The growth of the Socialist Movement is calling hundreds of our comrades to the propaganda and lecture platforms. Comrade Lewis' little work on the art of lecturing has proven most helpful to many who have lacked specific training in public speaking. The work places the finger of criticisms upon the weak points which are common among working class Socialist speakers.
, as I am today, but in those days Debs was my fireman. Having a little better job than he, I naturally thought I was the smarter man. We used to sleep in the same room. We would both turn in all tired from a long trip and I would be asleep before you could count ten. After I had slept three or four hours I would wake up about two in the morning and there would be Debs with a candle, shaded so as not to disturb me, reading away at a book as if everything depended on his understanding all there was in it. Many a time he only got one or two hours' rest before going to work again.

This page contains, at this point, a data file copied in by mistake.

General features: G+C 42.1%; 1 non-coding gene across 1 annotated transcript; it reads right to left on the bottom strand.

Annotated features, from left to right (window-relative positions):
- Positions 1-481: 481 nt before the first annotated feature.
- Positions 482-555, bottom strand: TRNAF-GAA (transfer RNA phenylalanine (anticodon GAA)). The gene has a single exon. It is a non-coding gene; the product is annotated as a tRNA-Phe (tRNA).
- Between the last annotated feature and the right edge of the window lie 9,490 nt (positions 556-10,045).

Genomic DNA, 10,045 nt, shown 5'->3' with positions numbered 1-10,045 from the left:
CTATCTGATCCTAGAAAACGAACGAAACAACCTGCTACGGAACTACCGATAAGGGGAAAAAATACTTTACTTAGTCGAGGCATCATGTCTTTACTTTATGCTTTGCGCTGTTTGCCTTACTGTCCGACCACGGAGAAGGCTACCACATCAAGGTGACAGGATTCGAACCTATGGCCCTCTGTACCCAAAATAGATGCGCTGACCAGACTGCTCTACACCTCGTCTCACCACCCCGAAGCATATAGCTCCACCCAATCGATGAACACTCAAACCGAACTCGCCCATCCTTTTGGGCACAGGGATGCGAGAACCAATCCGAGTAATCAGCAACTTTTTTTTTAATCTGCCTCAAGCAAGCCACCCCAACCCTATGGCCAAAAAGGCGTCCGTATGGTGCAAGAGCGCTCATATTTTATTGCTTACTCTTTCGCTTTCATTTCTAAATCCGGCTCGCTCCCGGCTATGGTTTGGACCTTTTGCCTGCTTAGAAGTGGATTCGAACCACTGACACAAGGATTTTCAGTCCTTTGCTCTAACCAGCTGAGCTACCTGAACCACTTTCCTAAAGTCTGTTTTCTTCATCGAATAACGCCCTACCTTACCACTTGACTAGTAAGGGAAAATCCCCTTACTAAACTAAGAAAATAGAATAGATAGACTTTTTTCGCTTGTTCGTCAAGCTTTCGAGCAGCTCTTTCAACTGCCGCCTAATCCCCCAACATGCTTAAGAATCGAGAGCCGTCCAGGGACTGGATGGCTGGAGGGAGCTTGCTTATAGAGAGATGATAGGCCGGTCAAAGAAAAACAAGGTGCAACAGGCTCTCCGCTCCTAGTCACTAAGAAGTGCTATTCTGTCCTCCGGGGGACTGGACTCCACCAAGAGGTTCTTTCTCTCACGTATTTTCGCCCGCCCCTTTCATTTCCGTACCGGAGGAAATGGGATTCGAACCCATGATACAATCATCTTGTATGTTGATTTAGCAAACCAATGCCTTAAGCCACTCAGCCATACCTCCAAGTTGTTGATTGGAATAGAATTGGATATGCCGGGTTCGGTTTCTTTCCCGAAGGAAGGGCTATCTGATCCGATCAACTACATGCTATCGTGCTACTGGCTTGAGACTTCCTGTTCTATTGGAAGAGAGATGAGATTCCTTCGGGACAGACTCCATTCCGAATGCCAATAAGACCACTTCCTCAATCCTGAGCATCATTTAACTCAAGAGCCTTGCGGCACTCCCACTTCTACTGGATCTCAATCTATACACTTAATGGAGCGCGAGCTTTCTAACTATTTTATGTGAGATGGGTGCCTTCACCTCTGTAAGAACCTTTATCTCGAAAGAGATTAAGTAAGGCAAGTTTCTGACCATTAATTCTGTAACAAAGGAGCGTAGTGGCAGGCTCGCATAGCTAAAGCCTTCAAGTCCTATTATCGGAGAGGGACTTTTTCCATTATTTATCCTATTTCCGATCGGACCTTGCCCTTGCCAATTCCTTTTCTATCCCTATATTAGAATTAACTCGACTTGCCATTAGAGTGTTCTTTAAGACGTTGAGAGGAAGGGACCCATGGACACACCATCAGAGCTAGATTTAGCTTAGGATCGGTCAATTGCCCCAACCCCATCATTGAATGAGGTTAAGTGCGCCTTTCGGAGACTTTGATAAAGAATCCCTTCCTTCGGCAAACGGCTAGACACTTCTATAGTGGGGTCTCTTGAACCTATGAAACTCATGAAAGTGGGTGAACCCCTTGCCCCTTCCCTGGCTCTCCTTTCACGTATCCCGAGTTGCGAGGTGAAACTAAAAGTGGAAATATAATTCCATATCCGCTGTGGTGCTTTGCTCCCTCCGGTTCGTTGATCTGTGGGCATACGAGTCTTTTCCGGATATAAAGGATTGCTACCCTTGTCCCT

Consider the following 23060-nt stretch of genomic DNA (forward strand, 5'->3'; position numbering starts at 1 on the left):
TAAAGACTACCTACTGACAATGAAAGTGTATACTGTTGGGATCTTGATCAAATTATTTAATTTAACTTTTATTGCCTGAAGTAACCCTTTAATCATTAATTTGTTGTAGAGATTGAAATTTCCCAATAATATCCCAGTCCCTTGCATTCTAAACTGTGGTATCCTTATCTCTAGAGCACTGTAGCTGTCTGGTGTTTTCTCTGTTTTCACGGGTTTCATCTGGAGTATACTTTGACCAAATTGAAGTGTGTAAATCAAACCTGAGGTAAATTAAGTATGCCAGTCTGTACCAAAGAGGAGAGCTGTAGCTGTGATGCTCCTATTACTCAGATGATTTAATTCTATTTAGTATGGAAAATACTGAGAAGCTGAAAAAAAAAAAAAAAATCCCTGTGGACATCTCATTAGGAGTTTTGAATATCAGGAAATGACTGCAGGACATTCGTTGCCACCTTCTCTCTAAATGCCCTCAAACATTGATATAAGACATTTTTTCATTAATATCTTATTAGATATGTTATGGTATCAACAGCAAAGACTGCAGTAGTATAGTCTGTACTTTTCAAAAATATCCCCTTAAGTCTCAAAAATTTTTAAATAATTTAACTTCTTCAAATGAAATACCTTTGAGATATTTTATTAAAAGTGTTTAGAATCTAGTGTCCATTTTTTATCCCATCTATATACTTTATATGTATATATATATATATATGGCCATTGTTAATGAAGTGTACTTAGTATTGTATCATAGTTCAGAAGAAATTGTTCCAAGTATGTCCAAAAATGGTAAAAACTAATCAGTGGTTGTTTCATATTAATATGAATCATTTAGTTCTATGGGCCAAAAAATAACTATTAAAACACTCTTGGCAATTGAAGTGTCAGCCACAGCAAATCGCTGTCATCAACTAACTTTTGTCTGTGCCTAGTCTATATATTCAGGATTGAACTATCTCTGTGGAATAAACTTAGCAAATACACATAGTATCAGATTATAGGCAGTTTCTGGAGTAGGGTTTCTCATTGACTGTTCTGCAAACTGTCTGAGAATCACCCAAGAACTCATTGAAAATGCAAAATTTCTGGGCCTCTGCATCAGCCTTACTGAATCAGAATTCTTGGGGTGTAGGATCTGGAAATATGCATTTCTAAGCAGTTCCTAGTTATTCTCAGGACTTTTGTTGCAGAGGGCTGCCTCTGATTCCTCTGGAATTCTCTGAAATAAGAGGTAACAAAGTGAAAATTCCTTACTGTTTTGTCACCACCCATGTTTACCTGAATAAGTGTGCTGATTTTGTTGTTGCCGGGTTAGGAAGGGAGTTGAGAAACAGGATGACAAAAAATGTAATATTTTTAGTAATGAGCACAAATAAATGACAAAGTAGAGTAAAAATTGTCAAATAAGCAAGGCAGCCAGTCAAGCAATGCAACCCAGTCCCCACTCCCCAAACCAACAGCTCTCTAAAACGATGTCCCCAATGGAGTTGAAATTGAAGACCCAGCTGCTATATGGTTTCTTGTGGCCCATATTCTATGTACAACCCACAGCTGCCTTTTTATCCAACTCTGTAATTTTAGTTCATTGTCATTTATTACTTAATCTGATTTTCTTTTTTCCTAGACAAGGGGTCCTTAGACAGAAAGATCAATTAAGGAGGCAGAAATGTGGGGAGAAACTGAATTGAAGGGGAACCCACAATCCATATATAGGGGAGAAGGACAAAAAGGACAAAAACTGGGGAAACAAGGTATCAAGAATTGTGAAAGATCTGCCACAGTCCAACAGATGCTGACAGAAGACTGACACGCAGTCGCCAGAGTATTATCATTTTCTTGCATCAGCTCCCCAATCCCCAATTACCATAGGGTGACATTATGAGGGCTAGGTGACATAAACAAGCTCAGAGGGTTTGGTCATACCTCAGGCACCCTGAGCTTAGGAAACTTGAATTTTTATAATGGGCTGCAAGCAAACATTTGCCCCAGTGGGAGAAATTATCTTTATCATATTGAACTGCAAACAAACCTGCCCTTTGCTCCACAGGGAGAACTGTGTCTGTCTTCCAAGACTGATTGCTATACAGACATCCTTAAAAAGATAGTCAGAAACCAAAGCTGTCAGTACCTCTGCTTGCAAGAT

"I told him he was a d--d fool, and I thought he was. I still believe there was a d--d fool in that room, but I know now that it wasn't Debs."
Every man who ever did anything really worth while on the lecture platform has something like that in his life story, and it is usually connected with his earlier years.
The biography of every great speaker or writer has usually this passage or one equal to it in the early p